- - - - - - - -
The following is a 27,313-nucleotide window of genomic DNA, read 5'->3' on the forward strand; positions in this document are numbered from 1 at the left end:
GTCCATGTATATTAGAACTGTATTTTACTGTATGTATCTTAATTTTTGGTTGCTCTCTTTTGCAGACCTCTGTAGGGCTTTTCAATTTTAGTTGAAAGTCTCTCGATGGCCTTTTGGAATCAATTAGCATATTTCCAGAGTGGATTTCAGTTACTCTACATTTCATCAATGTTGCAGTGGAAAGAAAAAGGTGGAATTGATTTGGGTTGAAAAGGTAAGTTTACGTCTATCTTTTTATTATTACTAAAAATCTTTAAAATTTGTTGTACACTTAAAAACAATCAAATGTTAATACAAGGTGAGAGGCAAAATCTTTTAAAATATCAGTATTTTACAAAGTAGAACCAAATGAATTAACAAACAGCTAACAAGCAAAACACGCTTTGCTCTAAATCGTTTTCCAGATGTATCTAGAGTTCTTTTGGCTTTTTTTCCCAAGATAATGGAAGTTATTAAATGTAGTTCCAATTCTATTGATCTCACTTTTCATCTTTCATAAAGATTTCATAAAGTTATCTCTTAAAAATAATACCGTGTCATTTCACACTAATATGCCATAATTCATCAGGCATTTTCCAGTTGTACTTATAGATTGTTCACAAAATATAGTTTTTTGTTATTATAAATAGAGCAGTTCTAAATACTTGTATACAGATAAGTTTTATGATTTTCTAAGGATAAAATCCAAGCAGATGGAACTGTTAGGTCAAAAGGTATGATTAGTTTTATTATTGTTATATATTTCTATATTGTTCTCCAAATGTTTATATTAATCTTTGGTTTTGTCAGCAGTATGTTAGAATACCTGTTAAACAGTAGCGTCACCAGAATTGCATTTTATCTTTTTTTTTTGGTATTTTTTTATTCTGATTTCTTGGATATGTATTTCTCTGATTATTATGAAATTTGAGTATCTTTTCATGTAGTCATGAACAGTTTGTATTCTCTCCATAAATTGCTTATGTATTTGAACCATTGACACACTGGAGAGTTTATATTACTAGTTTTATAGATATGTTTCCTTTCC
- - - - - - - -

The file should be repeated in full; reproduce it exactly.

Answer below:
The following is a 27,313-nucleotide window of genomic DNA, read 5'->3' on the forward strand; positions in this document are numbered from 1 at the left end:
GTCCATGTATATTAGAACTGTATTTTACTGTATGTATCTTAATTTTTGGTTGCTCTCTTTTGCAGACCTCTGTAGGGCTTTTCAATTTTAGTTGAAAGTCTCTCGATGGCCTTTTGGAATCAATTAGCATATTTCCAGAGTGGATTTCAGTTACTCTACATTTCATCAATGTTGCAGTGGAAAGAAAAAGGTGGAATTGATTTGGGTTGAAAAGGTAAGTTTACGTCTATCTTTTTATTATTACTAAAAATCTTTAAAATTTGTTGTACACTTAAAAACAATCAAATGTTAATACAAGGTGAGAGGCAAAATCTTTTAAAATATCAGTATTTTACAAAGTAGAACCAAATGAATTAACAAACAGCTAACAAGCAAAACACGCTTTGCTCTAAATCGTTTTCCAGATGTATCTAGAGTTCTTTTGGCTTTTTTTCCCAAGATAATGGAAGTTATTAAATGTAGTTCCAATTCTATTGATCTCACTTTTCATCTTTCATAAAGATTTCATAAAGTTATCTCTTAAAAATAATACCGTGTCATTTCACACTAATATGCCATAATTCATCAGGCATTTTCCAGTTGTACTTATAGATTGTTCACAAAATATAGTTTTTTGTTATTATAAATAGAGCAGTTCTAAATACTTGTATACAGATAAGTTTTATGATTTTCTAAGGATAAAATCCAAGCAGATGGAACTGTTAGGTCAAAAGGTATGATTAGTTTTATTATTGTTATATATTTCTATATTGTTCTCCAAATGTTTATATTAATCTTTGGTTTTGTCAGCAGTATGTTAGAATACCTGTTAAACAGTAGCGTCACCAGAATTGCATTTTATCTTTTTTTTTTGGTATTTTTTTATTCTGATTTCTTGGATATGTATTTCTCTGATTATTATGAAATTTGAGTATCTTTTCATGTAGTCATGAACAGTTTGTATTCTCTCCATAAATTGCTTATGTATTTGAACCATTGACACACTGGAGAGTTTATATTACTAGTTTTATAGATATGTTTCCTTTCC